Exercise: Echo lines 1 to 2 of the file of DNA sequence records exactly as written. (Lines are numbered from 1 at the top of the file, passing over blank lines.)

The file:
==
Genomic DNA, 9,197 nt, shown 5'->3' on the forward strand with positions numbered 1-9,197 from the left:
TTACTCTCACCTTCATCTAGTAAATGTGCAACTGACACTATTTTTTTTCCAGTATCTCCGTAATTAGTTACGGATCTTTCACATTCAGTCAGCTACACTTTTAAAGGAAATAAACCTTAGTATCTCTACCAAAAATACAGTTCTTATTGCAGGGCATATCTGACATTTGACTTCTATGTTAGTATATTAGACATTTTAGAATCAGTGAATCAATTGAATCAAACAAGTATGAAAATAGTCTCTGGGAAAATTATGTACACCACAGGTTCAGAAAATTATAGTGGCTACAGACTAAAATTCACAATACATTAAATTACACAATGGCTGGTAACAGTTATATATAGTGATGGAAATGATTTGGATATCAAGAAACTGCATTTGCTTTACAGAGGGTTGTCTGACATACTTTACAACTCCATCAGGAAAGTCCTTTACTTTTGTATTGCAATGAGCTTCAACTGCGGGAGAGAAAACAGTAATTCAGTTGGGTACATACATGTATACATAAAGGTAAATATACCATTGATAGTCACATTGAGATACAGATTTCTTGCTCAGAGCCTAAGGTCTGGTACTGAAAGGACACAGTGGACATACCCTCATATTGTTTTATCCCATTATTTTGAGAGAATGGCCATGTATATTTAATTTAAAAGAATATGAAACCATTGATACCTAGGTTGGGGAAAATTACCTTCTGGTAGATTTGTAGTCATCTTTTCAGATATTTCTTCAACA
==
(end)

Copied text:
Genomic DNA, 9,197 nt, shown 5'->3' on the forward strand with positions numbered 1-9,197 from the left:
TTACTCTCACCTTCATCTAGTAAATGTGCAACTGACACTATTTTTTTTCCAGTATCTCCGTAATTAGTTACGGATCTTTCACATTCAGTCAGCTACACTTTTAAAGGAAATAAACCTTAGTATCTCTACCAAAAATACAGTTCTTATTGCAGGGCATATCTGACATTTGACTTCTATGTTAGTATATTAGACATTTTAGAATCAGTGAATCAATTGAATCAAACAAGTATGAAAATAGTCTCTGGGAAAATTATGTACACCACAGGTTCAGAAAATTATAGTGGCTACAGACTAAAATTCACAATACATTAAATTACACAATGGCTGGTAACAGTTATATATAGTGATGGAAATGATTTGGATATCAAGAAACTGCATTTGCTTTACAGAGGGTTGTCTGACATACTTTACAACTCCATCAGGAAAGTCCTTTACTTTTGTATTGCAATGAGCTTCAACTGCGGGAGAGAAAACAGTAATTCAGTTGGGTACATACATGTATACATAAAGGTAAATATACCATTGATAGTCACATTGAGATACAGATTTCTTGCTCAGAGCCTAAGGTCTGGTACTGAAAGGACACAGTGGACATACCCTCATATTGTTTTATCCCATTATTTTGAGAGAATGGCCATGTATATTTAATTTAAAAGAATATGAAACCATTGATACCTAGGTTGGGGAAAATTACCTTCTGGTAGATTTGTAGTCATCTTTTCAGATATTTCTTCAACA